On-Page SEO vs Off-Page SEO
Think of your website as your online business premises. From the aesthetic point of view, the outdoor look of your business is just as important as the indoor. If the indoor is as elegant as a palace but the outdoor looks like a slum, no one will want to come to you. Also, if the exterior is great but the indoor stinks, people will come in and bounce right out.
Go for a balance between outdoor and indoor beauty.
On-Page SEO consists of all the elements of SEO that are directly on your web pages such as headings, content, keyword, and page structure.
Off-Page SEO are those other elements that aren’t on your page but influence your rank such as social media, other websites, and the web history of the user.
Google dominates the search engine market at 86%
Content – Content makes (or breaks) your website. No wonder ‘Content is king’ is so popular. Content could be text, video, images, etc. Content performs best on search engines if they:
- answer the user’s questions
- are great quality
- have relevant keywords that are used smartly, and
- keep users engaged.
Keywords – Keywords are words or phrases that encompass the major idea of the content. For example, a blog post titled “How to prepare bean cakes” would have “bean cakes” as its keywords. It is essential to use the correct keywords to rank for and a whole technical skill is built on this called Keyword research.
HTML – Hypertext Markup Language (HTML) is a simple markup language for formatting the content on your website. It is not a programming language and you don’t have to be a programmer to use it. It influences your SEO a great deal because it is one of the most direct ways to speak to the web crawlers. It consists of your title tags, subheads, meta descriptions, etc.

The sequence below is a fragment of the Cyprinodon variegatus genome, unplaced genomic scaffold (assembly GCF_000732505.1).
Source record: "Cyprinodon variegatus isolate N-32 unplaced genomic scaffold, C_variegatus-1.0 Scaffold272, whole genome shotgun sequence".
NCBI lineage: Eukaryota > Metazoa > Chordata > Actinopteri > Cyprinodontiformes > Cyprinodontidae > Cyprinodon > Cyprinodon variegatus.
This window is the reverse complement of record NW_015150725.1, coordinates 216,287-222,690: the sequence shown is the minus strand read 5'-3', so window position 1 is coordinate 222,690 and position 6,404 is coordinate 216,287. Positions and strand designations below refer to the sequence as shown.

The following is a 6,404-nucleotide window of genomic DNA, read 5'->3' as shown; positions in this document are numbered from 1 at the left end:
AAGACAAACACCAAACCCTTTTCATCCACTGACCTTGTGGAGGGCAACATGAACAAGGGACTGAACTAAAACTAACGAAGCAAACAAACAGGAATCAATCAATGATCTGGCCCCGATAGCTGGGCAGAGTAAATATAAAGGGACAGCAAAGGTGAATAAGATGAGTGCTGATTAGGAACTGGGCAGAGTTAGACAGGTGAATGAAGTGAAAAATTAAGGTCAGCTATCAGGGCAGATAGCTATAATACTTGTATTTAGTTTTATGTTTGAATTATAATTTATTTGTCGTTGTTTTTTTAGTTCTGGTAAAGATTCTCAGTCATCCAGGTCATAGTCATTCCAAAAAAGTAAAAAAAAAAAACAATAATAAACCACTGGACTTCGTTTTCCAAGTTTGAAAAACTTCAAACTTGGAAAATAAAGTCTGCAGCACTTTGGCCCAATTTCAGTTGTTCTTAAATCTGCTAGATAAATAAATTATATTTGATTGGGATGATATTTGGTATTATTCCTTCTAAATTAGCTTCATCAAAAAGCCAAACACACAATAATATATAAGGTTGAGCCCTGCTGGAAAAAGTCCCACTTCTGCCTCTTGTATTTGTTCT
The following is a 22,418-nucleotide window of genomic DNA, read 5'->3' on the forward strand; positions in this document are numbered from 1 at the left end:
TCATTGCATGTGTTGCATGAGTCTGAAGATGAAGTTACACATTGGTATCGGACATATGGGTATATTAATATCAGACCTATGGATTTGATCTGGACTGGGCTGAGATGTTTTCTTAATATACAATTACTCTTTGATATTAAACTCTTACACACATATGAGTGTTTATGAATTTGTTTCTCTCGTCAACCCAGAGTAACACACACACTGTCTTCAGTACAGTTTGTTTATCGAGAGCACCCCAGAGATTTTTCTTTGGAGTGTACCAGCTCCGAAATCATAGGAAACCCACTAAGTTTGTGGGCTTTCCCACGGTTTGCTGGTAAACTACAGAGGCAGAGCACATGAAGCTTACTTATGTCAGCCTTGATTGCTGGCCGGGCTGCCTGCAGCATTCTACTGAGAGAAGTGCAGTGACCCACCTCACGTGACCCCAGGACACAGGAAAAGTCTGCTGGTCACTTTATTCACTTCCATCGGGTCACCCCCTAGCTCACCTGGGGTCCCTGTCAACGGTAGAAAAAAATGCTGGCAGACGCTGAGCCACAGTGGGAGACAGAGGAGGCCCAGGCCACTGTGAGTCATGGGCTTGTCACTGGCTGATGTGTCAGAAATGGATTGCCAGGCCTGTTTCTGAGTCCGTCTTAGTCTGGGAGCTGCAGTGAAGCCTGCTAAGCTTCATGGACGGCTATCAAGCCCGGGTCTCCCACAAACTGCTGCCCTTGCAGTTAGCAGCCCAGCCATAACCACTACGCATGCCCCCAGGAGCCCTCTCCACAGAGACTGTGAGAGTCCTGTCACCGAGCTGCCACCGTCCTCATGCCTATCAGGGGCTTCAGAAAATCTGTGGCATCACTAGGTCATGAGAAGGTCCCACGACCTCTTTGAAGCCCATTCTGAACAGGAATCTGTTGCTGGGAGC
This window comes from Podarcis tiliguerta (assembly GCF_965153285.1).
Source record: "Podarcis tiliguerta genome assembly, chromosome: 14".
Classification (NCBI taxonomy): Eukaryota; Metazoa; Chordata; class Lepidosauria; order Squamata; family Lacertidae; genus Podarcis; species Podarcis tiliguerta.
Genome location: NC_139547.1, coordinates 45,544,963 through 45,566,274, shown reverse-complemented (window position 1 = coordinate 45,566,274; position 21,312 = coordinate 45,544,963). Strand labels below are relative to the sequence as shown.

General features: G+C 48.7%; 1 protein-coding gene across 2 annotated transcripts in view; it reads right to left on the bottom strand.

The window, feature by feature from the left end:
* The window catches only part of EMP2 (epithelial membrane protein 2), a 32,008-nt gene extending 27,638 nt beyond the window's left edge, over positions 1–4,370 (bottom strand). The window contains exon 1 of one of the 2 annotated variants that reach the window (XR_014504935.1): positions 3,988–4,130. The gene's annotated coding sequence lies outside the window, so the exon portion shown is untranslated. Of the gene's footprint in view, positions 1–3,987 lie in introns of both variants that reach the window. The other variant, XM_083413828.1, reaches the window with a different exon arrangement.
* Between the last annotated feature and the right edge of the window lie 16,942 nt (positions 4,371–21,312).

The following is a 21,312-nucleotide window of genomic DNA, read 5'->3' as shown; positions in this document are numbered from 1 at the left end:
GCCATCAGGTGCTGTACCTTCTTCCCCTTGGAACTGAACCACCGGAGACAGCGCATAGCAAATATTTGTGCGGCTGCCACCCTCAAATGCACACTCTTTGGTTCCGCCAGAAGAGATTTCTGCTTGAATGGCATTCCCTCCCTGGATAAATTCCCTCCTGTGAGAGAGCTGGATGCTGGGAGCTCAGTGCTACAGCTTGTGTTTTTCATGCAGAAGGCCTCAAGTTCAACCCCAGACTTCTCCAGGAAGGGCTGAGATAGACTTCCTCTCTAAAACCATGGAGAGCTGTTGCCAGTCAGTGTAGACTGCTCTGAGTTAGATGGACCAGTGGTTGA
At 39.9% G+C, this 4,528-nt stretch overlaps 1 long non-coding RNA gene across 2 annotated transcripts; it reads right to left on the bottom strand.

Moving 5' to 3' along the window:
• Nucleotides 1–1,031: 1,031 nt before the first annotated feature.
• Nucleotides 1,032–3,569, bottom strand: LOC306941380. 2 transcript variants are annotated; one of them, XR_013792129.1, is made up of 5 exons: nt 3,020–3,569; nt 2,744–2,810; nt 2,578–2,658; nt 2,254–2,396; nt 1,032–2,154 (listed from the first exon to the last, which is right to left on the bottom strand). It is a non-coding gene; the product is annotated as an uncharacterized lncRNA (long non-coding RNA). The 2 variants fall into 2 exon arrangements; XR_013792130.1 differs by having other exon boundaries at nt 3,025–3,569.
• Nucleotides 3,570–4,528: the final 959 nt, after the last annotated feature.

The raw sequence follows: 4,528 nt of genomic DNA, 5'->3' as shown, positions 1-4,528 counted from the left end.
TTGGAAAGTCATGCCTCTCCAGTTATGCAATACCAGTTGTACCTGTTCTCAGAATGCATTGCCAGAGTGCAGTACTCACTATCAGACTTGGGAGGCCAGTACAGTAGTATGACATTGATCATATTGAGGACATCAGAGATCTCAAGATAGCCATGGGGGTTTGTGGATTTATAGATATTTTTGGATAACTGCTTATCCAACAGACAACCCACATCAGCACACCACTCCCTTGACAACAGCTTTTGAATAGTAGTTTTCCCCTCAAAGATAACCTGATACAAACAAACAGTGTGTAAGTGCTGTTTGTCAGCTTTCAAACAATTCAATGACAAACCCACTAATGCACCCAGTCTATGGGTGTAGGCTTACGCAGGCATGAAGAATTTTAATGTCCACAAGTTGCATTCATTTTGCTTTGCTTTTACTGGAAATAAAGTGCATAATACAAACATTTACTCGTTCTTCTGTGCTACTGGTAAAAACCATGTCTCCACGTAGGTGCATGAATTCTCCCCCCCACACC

Site Architecture – This is the technical aspect of SEO we spoke of earlier. It controls the user’s experience (UX) when they use your website. Your site should be designed in such a way that it will be easy to navigate, load fast (page speed), safe, and mobile-friendly.
Authority – How widespread and trusted your domain is on the topic being shared. Example: CDC has a higher authority on ‘Covid-19’ than a regular blog article.
Bounce rate – How many people leave your website after visiting one page. Google uses this to measure how much people like your content.
Domain age – Older domain names are more trusted than ones recently created.
Identity – This is how popular a brand name is among the public. Nike, Apple, Bill Gates — they all have identity.
Backlinks – How many high quality websites link back to your web page? This shows how relevant and original your content is.